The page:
Foreign direct investment (FDI) in Latin America fell by an average of 23% in the first half of this year, in contrast to the developing countries elsewhere in the world that are projected to see FDI increase by 10% this year.
According to the data released by the Economic Commission for Latin America and the Caribbean (ECLAC), the absence of big corporate acquisitions and a slowdown in mining investments are the factors to blame.
The countries in Central America have been particularly hard hit, with El Salvador, for example, seeing its FDI fell by 67%.
For some countries in LAC region, the biggest concern is not their declining FDI but their increasing capital outflow. Argentina — reeling from a host of economic troubles, including inflation, currency depreciation and debt repayment default — saw its capital outflow rise by 105%.
Except for Mexico, where outward investment flows dropped 18%, every country in the region saw their FDI outflow rise during the assessed period.
According to the data, Mexico’s current FDI inflow is similar in size to that of the previous five years, while Brazil recorded an 8% increase in foreign investment in the first eight months of this year. However, ECLAC estimates indicate that Brazil’s annual inflows will be similar to those of the previous year.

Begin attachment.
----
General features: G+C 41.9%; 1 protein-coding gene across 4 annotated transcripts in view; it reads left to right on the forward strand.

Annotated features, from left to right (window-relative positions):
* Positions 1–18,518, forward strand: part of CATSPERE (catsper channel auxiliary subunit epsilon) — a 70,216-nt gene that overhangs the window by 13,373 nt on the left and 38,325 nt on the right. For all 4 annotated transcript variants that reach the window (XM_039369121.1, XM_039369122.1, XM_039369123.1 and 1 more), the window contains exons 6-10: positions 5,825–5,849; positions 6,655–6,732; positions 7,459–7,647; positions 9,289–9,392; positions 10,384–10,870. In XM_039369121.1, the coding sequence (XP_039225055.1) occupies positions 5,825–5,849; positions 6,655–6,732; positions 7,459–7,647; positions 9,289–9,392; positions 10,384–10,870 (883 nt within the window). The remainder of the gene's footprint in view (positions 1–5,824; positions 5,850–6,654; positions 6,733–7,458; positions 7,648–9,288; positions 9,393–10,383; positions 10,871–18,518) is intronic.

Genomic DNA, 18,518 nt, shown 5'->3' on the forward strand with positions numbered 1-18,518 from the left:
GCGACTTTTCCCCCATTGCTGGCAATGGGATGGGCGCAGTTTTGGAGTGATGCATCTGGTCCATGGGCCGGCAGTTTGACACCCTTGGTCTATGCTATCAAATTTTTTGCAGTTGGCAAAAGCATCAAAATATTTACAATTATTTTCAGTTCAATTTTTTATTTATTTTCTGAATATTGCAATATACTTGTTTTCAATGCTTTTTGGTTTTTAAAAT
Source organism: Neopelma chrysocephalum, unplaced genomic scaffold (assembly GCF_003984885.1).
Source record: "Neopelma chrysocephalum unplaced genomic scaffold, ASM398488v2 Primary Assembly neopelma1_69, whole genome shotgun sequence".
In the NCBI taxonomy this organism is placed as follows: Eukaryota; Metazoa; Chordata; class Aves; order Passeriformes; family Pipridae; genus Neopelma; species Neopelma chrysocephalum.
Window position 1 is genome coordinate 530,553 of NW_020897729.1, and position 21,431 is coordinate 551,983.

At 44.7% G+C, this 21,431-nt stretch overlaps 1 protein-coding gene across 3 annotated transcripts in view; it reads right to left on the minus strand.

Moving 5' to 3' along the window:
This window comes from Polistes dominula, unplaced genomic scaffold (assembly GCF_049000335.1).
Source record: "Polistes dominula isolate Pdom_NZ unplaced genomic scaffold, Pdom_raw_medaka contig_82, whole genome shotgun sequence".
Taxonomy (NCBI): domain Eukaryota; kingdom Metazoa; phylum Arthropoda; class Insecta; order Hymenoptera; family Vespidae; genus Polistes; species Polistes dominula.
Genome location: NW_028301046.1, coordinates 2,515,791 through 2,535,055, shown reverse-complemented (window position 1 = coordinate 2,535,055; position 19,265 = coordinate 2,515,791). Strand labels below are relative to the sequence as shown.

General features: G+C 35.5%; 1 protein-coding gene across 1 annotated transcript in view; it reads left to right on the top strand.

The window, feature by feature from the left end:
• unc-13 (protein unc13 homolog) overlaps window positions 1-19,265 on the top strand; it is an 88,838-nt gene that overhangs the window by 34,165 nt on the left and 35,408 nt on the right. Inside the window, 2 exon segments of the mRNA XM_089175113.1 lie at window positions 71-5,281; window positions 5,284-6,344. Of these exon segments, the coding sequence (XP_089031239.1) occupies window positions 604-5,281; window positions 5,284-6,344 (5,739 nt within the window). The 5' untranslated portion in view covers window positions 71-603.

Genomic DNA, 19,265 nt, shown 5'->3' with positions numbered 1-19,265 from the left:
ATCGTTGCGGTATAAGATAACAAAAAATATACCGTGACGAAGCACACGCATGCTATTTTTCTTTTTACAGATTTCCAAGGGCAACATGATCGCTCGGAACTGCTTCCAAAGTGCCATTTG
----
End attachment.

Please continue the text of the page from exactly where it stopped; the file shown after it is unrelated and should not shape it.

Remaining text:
Thanks to cooling demand for copper, FDI inflows decreased by 16% in Chile between January and August. FDI inflows also decreased in Peru (-18%) and Costa Rica (-21%).
However FDI grew 9% in Uruguay, 10% in Colombia and 26% in Panama, countries where these flows had already been very high in 2013. Guatemala, Honduras and the Dominican Republic also showed modest increases in FDI received.
In Brazil, outward direct investment during the first eight months of the year was positive for the first time since 2010. Outward FDI also increased slightly in Chile (8%) and significantly in Venezuela (29%), Colombia (65%) and Argentina (105%).